Agri Leader

Make your landscape hurricane ready

Central Florida residents look forward to fun in the sun during the summer months, but June also marks the beginning of hurricane season. While there is no way to predict if a major storm will hit, it is best to be prepared. Taking the time to identify any potential areas of risk in your landscape setting could save you a lot of heartache if a storm approaches our state. Here are a few things to consider as hurricane season cranks up. Trees are often the source of damage to homes after a tropical storm or hurricane. Certain trees, such as palm trees, are naturally wind resistant and do not need much care before hurricane season. Inspect all of your trees, looking for signs of root rot or butt rot. These fungal diseases are most common in older trees and trees that have sustained injury. Some indications a tree may have rot are dieback, discolored foliage and an overall unhealthy look. The growth of fruiting bodies known as conks at the base of the tree is also an indication of root rot. If you have any trees that look suspicious, they should be removed, especially if they are close to your home or other structures.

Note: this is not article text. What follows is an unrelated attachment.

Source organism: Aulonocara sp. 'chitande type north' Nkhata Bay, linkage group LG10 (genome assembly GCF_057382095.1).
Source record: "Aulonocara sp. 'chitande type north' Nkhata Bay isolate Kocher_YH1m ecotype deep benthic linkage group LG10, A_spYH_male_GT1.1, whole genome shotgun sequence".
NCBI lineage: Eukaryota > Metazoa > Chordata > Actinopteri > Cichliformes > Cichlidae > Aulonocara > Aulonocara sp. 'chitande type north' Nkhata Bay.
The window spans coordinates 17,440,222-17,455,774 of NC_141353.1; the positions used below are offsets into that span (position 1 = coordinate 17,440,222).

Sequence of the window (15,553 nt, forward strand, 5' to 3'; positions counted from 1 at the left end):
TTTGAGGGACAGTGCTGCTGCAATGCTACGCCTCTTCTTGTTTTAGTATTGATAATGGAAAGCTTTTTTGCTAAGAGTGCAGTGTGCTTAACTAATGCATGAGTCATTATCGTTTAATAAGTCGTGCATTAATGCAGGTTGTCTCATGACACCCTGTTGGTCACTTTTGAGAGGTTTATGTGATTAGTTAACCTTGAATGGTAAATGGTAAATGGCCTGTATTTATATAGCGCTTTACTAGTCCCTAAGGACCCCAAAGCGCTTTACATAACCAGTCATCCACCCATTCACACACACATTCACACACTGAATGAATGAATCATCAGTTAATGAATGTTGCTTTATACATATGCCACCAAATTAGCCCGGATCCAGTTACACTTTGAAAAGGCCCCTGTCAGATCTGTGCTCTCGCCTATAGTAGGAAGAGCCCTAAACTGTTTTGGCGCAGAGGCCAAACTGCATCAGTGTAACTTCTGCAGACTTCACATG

It is also a good idea to remove any trees that are leaning. If you are unsure if one of your trees should be removed, consult a professional arborist. Trees that are not rotting but have branches growing close to your home or over your roof, should be pruned. Many homes are damaged each year when strong gusts of wind cause branches to fall on rooftops. Pruning can shape your trees in ways that make them more resistant to damage from high winds. It also removes damaged branches and promotes healthy growth. Trim any trees that have branches close to power lines. Thin the foliage of your trees so the wind passes through freely, which will reduce the chance of uprooting. If you have tall garden plants or vegetable plants, you should stake them to make them more stable. Heavy rain can beat plants badly and high winds can break them. Loose lawn ornaments, grills, patio furniture and birdbaths can be thrown around during a storm, so be sure to remove them from your yard and store them in a safe place. Inspect the rain gutters on your home and repair any that are loose and clean them if they appear clogged. It is also a good idea to check your shutters, making sure they are fastened properly. Inspect any fences and screened patios for areas that should be repaired to reduce damage to your property. Standing water is a breeding ground for mosquitoes so remove any old tires, pots and boats that could collect rainwater. The University of Florida, IFAS Extension website provides suggestions for homeowners regarding hurricane preparedness in the landscape. Before choosing new plants and trees for your yard, find out how wind resistant they are. Palms, live oak and sea grape all tolerate strong winds well. Consider the size of trees at maturity and keep them away from power lines. Planting trees in groups not only makes them more wind resistant, but they can act as a buffer for your home and other plants in your landscape. Taking the time to prepare your yard for hurricane season will greatly reduce your chances of damage. However, once a storm has been tracked, there are things you should avoid doing. Avoid trimming branches and vegetation to keep your yard free from debris. Don't begin any building projects outdoors that may be difficult to clean up before a storm makes landfall. After a storm passes through, collect debris and leaf litter and place it in secure containers so you can take it to the curb on the designated day for your neighborhood. Hopefully we won't have an active hurricane season this year, but it always pays to be prepared. By getting your yard in order early in the season, you won't be scrambling at the last minute to secure your property.